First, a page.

Thomas Graham FRS FRSE (20 December 1805 – 16 September 1869) was a British chemist known for his pioneering work in dialysis and the diffusion of gases. He is regarded as one of the founders of colloid chemistry.
Graham was born in Glasgow, and educated at Glasgow High School. Graham's father was a successful textile manufacturer, and wanted his son to enter into the Church of Scotland. Instead, defying his father's wishes, Graham became a student at the University of Glasgow in 1819. There he developed a strong interest in chemistry, studying under Professor Thomas Thomson, who was impressed and influenced by the young man. He left the University after receiving his MA in 1824.
He later studied medicine at the University of Edinburgh and then briefly taught chemistry at the Glasgow University Portland Street Medical School. In 1828 he was elected an Honorary Fellow of the Royal Society of Edinburgh, his proposer was Edward Turner. He won the Society's Keith Medal for the period 1831–33.
in 1830 he was appointed to be the first professor of chemistry at the Anderson's Medical School, a post later named the Freeland Chair of Chemistry. He also delivered lectures to the Glasgow Mechanics' Institution before moving to take up a professorship at the University of London, where Graham founded the Chemical Society of London in 1841. In 1866, he was elected a foreign member of the Royal Swedish Academy of Sciences.
He did not marry and had no children.
- On the Law of Diffusion of Gases (1833)
Thomas Graham is known for his studies on the behaviour of gases, which resulted in his formulation of two relationships, both since becoming known as "Graham's Laws," the first regarding gas diffusion, and the second regarding gas effusion. In the former case, Graham deduced that when measured repeatedly under the same conditions of pressure and temperature, the rate of diffusive mixing of a gas is inversely proportional to the square root of its density, and given the relationship between density and molar mass, also inversely proportional to the square root of its molar mass. In the same way, in the latter case, regarding effusion of a gas through a pin hole in to a vacuum, Graham deduced that the rate of effusion of a gas is inversely proportional to the square root of its molar mass. These two are sometimes referred to as a combined law (describing both phenomena).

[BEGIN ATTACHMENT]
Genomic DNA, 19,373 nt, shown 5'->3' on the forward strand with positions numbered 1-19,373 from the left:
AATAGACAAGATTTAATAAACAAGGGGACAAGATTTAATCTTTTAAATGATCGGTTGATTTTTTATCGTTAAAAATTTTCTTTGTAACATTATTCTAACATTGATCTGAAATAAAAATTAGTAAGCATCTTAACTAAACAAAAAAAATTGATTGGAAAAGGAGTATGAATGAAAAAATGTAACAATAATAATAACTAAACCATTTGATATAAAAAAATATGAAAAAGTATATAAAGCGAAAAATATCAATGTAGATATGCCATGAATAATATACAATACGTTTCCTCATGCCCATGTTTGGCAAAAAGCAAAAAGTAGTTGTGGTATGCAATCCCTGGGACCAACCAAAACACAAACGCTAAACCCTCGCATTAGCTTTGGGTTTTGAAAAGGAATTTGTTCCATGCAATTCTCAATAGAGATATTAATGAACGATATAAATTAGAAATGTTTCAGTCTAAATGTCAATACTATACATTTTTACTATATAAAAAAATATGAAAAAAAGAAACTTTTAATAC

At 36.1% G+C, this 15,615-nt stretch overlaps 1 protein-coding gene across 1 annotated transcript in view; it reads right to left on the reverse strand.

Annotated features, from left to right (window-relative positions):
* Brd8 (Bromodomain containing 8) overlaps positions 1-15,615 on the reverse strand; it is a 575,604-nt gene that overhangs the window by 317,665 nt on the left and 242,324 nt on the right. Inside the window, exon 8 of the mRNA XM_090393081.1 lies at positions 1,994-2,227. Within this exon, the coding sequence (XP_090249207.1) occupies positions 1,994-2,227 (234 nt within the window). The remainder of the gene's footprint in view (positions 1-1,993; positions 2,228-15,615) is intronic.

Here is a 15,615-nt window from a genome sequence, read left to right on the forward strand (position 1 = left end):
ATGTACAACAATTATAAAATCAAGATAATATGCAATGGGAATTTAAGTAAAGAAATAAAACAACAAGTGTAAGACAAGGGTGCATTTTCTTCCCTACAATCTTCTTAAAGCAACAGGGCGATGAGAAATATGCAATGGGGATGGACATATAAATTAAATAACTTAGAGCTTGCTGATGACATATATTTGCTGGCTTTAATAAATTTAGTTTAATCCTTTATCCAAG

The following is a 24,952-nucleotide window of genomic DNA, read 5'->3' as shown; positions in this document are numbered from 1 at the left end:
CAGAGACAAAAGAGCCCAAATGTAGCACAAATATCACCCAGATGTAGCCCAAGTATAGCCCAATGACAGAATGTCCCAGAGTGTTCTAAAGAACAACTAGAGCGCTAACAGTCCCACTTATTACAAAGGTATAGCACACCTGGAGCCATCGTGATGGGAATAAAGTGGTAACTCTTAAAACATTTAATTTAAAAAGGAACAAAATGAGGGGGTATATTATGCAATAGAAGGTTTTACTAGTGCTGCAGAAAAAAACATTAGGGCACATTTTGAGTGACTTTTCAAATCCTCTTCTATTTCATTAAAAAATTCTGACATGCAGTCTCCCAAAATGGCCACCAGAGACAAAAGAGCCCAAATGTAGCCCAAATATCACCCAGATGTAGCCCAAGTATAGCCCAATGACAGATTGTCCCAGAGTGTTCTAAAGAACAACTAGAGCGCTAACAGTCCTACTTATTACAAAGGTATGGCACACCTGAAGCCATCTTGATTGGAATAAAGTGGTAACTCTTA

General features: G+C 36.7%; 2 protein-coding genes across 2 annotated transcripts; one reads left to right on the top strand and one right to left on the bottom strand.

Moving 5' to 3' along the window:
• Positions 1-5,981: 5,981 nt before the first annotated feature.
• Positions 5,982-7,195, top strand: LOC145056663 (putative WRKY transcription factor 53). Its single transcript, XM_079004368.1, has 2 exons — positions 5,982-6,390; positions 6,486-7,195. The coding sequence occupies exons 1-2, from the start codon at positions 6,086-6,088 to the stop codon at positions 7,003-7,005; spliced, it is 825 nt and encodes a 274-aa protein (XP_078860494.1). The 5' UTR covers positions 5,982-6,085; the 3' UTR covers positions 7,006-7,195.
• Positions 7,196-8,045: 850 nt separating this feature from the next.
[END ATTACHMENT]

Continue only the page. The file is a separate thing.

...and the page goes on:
In applied areas, Graham also made fundamental discoveries related to dialysis, a process used in research and industrial settings, as well as in modern health care. Graham's study of colloids resulted in his ability to separate colloids and crystalloids using a so-called "dialyzer", using technology that is a rudimentary forerunner of technology in modern kidney dialysis machines. These studies were foundational in the field known as colloid chemistry, and Graham is credited as one of its founder.
Honours, activities, and recognition
- Elected an Honorary Fellow of the Royal Society of Edinburgh (1828) receiving its Keith Medal for 1831-3
- Fellow of the Royal Society (1836)
- First President of the Chemical Society of London (1841)
- Royal Medal of the Royal Society (1837 and 1863)
- Honorary doctorate (DCL) from the University of Oxford (1853)
- Copley Medal of the Royal Society (1862)
- Prix Jecker of the Paris Academy of Sciences (1862)
- A statue of Graham, sculpted by William Brodie in George Square in Glasgow was erected by the city in 1872
- The University of Strathclyde, where Graham worked at one of its precursor institutions, has named the building housing the chemistry department the Thomas Graham Building.
- The headquarters of the Royal Society of Chemistry in Cambridge, UK is named Thomas Graham House.